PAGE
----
At The Second Cup, I wrote about moving too fast through the morning and mistakenly grabbing the vinegar bottle, in lieu of raspberry flavoring for my coffee. Take a sip of Good Morning Coffee, your first deep sip of the day, set to appreciate the taste and get vinegar--and you know you're moving too fast.
In today's fast-moving world, we all need some kind of balancing therapy. Fortunately, I like to do very many things to balance and I hope you do too. To see what else I do, click my other blogs at the top tabs.
Wednesday, October 07, 2009
The Missouri Literacy Festival held last week was amazing. Held at Hammons Field and The Creamery Arts Center, speakers, poetry readings, panels on writing, and wordsmiths stretching across the arts participated in the three-day festival.
In conjunction for the National Endowment for the Arts, five organizations benefited from the proceeds of the festival. (They also worked very hard for two years to bring it about, chaired by Wm (Bucky) Bowman. Those organizations are The Springfield Regional Arts Council, Family Literacy Centers of the Ozarks, Ozarks Literacy Council, Springfield Public Schools Title 1 Program, and Writers Hall of Fame of America.
This year, The Big Read was Harper Lee's To Kill a Mockingbird. It was the featured literary work, complete with a free CD and a Reader's Guide. Handy dandy journals were labeled with the event, available from a large Borders booth. Cynthia from Borders did a great job, pulling double-duty as this is Borders' National Teacher Appreciation Week with activities at Springfield, MO's Borders store.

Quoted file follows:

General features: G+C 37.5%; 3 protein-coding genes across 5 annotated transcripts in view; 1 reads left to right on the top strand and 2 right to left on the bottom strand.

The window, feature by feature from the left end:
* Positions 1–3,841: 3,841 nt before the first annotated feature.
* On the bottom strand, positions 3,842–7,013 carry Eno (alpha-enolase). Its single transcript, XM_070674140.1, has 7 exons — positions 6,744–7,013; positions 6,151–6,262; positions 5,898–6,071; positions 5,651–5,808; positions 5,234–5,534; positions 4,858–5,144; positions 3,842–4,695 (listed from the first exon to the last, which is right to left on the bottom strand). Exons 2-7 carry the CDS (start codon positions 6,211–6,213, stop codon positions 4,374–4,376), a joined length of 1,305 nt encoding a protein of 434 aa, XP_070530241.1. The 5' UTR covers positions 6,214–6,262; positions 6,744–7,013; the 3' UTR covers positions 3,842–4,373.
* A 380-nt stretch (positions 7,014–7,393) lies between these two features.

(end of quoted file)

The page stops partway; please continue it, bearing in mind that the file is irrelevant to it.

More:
Events for Kids were ongoing as were the bands playing for the setup in front of Hammons Field, a ballpark. Go, Cardinals! Childrens Writers abounded.
In the general Hammons Field area, writers of everything participated, readings ongoing, bands playing. Writers lined up along the Grand Concourse.
Buddy, a gorgeous well-behaved golden retriever (I hope I got that right) attended as a celebrity for PALs (Pets As Listeners). On the Grand Concourse children read to Buddy, who also visits schools and other places. I'd seen something about PALs, and was so glad Buddy was there to give more information.
Western writer Dusty Richards and Missouri Cowboy Poets (a genre in itself, I guess) presented programs. I enjoyed the cowboy guitar and songs, too. (In general, I just had a good time.)
Known uniquely as "The Romance Writer" I spoke on Romance Fiction As It Is Today in the Cardinals Suite, and signed books, of course. Met some long-time Cait London readers and they truly made my day. Thanks Mary Jo, Pam et al. Never hurts a writer to be asked for an autograph. :) Suzann Ledbetter Ellingsworth spoke a little later on Writing To Get Paid versus Writing for Money in the All Star Suite. Suzann is always a powerful speaker and interesting, too. Poet Lee Ann Russell's works were also available.
Several universities also held readings and manned info-booths.
U.S. Poet Laureate Bill Collins drew quite the crowd as did other poets. Laura Shapiro, author of the biography "Julia Child", provided culinary insights and what looked like great food at the Creamery, which is actually a renovated creamery serving as the center for the Arts Council. If you can visit, this is a terrific building and hosts The Creamery Writers.
And as a presenter, I visited the Cards real live Bull Pen :) And a real highlight for me was to learn more about Music Therapy. I wish we had it in all our schools. PALS and Music Therapy, two really good healing/nurturing offerings.
Please visit the Missouri Literary Festival and check out all the events and people who provided such a great offering in Springfield, MO.